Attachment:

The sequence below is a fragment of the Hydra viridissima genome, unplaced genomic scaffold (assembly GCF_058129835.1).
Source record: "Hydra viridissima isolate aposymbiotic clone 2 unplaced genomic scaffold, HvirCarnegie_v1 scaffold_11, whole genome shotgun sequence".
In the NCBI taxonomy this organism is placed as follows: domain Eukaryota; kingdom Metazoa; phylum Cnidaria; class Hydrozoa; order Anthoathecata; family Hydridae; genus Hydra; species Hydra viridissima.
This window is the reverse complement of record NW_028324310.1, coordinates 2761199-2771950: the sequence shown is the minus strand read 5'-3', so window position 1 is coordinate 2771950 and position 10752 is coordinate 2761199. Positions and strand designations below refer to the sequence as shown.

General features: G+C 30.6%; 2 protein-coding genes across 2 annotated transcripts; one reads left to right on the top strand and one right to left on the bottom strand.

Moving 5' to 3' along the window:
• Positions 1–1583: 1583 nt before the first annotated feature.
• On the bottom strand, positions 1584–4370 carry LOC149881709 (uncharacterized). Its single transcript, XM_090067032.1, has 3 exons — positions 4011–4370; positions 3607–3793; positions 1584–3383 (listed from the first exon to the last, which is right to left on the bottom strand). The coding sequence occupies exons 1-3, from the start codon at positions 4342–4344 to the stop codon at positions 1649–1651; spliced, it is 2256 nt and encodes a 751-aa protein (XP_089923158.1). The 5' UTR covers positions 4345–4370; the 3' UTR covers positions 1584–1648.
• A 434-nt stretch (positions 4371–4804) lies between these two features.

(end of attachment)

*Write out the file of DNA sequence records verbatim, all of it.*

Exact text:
The sequence below is a fragment of the Hydra viridissima genome, unplaced genomic scaffold (assembly GCF_058129835.1).
Source record: "Hydra viridissima isolate aposymbiotic clone 2 unplaced genomic scaffold, HvirCarnegie_v1 scaffold_11, whole genome shotgun sequence".
In the NCBI taxonomy this organism is placed as follows: domain Eukaryota; kingdom Metazoa; phylum Cnidaria; class Hydrozoa; order Anthoathecata; family Hydridae; genus Hydra; species Hydra viridissima.
This window is the reverse complement of record NW_028324310.1, coordinates 2761199-2771950: the sequence shown is the minus strand read 5'-3', so window position 1 is coordinate 2771950 and position 10752 is coordinate 2761199. Positions and strand designations below refer to the sequence as shown.

General features: G+C 30.6%; 2 protein-coding genes across 2 annotated transcripts; one reads left to right on the top strand and one right to left on the bottom strand.

Moving 5' to 3' along the window:
• Positions 1–1583: 1583 nt before the first annotated feature.
• On the bottom strand, positions 1584–4370 carry LOC149881709 (uncharacterized). Its single transcript, XM_090067032.1, has 3 exons — positions 4011–4370; positions 3607–3793; positions 1584–3383 (listed from the first exon to the last, which is right to left on the bottom strand). The coding sequence occupies exons 1-3, from the start codon at positions 4342–4344 to the stop codon at positions 1649–1651; spliced, it is 2256 nt and encodes a 751-aa protein (XP_089923158.1). The 5' UTR covers positions 4345–4370; the 3' UTR covers positions 1584–1648.
• A 434-nt stretch (positions 4371–4804) lies between these two features.